19. Least Weasel
|Scientific Name||Mustela nivalis|
|Size||Up to 14 inches|
Slender and sleek in nature, the weasel is well adapted to living in burrows. It has to be this sleek to go around the burrow system it usually creates.
20. Magellanic Penguin
|Scientific Name||Spheniscus magellanicus|
|Size||Up to 30 inches|
The Magellanic penguin is a black-and-white penguin species found in coastal areas of South America. These wonderful penguins will create burrows underground to protect themselves against predators and other animals. They will also use these burrows to lay their eggs inside.
|Scientific Name||Suricata suricatta|
|Size||Up to 14 inches|
The meerkat, sometimes also called a suricate, creates long and deep burrows into the ground to stay safe. They have powerful claws that are designed to dig deep into the ground no matter how dry it might be. They also have several adaptations on their bodies that allow them to sustain dry and hot climates.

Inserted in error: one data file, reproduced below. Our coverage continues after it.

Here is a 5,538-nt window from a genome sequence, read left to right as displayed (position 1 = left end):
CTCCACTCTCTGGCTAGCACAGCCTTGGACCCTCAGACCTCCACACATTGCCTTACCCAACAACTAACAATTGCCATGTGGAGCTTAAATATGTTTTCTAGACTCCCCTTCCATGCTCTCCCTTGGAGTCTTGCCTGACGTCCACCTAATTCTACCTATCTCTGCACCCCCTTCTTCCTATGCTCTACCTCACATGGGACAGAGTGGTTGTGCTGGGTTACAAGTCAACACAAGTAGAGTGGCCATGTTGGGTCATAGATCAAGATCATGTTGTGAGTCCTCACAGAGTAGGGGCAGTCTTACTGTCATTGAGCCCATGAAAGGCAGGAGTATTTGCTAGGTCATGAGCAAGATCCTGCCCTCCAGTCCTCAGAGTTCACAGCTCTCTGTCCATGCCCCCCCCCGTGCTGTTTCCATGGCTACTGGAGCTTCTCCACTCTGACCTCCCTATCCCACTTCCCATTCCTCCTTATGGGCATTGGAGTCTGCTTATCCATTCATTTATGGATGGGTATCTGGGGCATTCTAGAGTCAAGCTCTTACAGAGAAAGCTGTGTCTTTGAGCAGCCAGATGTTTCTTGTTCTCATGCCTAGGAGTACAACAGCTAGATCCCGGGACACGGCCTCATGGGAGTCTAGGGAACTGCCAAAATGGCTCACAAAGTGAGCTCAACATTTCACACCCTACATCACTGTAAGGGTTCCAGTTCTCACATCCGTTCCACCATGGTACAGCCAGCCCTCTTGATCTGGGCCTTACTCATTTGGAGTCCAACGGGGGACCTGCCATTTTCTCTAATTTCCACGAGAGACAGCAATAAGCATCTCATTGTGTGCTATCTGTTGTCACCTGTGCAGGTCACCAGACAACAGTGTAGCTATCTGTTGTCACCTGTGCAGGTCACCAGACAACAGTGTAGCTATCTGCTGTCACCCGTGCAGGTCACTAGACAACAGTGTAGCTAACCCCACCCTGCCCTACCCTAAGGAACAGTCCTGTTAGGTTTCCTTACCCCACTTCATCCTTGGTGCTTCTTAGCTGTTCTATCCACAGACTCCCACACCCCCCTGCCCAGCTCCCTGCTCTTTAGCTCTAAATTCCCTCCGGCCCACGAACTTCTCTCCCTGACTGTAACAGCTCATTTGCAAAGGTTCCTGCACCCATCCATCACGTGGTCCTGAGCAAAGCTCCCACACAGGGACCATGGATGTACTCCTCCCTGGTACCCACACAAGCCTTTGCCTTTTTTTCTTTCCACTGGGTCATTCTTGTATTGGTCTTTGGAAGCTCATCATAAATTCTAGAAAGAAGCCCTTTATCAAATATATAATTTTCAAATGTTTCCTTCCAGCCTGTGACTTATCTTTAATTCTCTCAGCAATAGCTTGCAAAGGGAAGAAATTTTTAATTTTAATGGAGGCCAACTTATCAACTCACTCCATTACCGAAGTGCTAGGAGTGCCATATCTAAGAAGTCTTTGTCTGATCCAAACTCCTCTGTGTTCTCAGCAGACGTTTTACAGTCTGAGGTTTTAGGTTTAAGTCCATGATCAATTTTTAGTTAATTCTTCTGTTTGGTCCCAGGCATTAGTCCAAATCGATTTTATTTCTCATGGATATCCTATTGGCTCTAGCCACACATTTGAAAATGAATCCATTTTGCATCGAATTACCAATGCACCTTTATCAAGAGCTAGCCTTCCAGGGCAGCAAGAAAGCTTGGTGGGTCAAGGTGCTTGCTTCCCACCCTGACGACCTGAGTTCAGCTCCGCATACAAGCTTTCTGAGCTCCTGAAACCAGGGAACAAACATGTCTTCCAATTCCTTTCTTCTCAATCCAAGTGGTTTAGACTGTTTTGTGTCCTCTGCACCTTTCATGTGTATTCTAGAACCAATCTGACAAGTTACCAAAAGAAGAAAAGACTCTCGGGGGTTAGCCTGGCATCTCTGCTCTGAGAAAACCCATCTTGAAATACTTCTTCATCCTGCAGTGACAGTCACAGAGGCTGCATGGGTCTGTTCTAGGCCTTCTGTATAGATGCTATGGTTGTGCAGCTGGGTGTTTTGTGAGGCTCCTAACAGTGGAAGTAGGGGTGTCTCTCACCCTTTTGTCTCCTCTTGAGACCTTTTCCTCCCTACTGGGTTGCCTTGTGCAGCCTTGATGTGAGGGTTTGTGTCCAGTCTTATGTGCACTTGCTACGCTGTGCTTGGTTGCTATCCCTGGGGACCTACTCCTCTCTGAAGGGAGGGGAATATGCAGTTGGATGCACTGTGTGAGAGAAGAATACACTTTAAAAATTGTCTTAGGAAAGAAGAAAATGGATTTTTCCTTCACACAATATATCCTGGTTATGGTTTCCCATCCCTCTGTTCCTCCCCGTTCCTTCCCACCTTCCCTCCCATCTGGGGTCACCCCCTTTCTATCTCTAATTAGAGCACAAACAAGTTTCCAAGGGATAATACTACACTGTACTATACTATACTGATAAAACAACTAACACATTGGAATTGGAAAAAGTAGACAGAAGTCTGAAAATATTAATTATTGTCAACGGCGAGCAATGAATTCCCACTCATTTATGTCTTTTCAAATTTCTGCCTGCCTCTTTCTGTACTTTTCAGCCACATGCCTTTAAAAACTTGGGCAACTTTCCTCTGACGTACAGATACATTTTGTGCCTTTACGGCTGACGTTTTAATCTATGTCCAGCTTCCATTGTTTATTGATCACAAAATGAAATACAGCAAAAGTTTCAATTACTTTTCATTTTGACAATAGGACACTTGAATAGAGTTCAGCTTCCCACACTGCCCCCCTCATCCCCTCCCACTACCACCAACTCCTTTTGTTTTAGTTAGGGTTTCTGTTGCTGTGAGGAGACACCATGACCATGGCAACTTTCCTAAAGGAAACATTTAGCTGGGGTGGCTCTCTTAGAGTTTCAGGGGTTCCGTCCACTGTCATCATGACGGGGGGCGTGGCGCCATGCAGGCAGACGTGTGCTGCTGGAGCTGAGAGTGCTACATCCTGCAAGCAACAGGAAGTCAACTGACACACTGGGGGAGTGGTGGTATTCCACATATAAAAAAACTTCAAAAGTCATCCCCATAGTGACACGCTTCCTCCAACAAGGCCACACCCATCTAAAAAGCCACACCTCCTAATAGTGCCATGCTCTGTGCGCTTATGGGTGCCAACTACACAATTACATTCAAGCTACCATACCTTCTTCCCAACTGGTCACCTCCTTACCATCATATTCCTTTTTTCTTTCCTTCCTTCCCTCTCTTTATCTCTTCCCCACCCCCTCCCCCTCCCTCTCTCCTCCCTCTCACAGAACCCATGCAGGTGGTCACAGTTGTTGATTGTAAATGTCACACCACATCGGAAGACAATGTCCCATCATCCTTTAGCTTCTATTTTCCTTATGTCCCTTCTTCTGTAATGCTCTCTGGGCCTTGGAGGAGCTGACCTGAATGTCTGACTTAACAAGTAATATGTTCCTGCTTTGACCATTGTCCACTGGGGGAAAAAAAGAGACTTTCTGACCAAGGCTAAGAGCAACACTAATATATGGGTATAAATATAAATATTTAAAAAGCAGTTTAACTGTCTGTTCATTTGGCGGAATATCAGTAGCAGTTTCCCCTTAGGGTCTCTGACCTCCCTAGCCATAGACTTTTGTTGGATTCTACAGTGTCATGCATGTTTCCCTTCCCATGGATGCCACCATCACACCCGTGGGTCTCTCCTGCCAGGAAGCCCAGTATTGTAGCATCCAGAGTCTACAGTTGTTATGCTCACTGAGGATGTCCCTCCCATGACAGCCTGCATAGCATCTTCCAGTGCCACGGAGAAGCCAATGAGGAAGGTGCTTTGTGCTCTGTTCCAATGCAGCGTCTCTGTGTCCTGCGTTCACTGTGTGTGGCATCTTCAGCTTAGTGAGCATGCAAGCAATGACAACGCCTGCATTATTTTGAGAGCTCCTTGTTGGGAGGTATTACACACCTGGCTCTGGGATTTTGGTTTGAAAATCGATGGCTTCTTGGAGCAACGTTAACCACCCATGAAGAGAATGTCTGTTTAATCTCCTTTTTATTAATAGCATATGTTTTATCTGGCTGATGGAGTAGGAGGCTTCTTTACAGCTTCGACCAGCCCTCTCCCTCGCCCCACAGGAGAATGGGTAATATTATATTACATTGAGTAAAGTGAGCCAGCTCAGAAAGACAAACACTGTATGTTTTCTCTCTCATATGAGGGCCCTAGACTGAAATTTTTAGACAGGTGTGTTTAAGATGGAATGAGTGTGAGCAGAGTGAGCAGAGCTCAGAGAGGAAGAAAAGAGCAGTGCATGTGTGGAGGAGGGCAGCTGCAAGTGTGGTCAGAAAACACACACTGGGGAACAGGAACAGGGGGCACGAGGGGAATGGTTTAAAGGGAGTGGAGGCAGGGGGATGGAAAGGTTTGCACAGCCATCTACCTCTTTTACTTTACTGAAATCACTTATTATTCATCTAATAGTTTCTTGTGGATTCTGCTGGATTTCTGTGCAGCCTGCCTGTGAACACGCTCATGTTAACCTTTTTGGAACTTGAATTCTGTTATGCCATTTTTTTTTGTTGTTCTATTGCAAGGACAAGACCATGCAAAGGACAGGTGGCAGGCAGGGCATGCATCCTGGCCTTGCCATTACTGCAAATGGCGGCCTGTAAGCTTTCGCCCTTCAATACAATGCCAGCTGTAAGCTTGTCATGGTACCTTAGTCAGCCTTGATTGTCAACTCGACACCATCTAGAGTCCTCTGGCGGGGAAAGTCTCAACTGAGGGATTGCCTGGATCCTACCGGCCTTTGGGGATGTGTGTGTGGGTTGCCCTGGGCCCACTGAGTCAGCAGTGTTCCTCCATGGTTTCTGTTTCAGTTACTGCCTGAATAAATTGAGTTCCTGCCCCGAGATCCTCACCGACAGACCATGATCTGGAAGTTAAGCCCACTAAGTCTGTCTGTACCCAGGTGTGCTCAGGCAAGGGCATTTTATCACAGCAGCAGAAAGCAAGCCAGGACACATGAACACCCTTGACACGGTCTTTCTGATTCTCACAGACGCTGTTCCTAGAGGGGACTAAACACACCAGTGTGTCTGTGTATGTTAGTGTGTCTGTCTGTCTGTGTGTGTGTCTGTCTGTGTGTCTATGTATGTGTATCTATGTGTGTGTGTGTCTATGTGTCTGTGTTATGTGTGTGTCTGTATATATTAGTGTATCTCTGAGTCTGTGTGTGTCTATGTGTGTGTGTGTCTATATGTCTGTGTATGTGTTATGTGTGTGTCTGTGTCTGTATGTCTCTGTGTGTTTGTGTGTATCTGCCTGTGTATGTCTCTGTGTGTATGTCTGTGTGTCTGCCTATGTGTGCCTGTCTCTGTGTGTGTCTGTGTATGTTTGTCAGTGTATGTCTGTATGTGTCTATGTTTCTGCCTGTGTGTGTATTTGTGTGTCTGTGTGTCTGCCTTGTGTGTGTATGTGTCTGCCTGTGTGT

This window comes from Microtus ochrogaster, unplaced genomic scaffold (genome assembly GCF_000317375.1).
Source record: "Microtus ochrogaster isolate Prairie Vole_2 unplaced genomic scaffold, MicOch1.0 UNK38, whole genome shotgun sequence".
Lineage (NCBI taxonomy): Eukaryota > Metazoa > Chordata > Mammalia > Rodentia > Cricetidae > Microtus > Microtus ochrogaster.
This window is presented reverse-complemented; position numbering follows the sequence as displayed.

22. Nine-Banded Armadillo
|Scientific Name||Dasypus novemcinctus|
|Size||Up to 10 inches|
The nine-banded armadillo is the most common armadillo species in the world. It is known for its thick armor that protects it, but also for its jumping ability. The armadillo can jump up to 4 feet high, which can sometimes make it a dangerous animal if it winds up on a road.
Related Article: Do Nine-Banded Armadillo Have Shells?
23. North American River Otter
|Scientific Name||Lontra Canadensis|
|Size||Up to 42 inches|
|Habitat||Forests, semi-aquatic areas, rivers|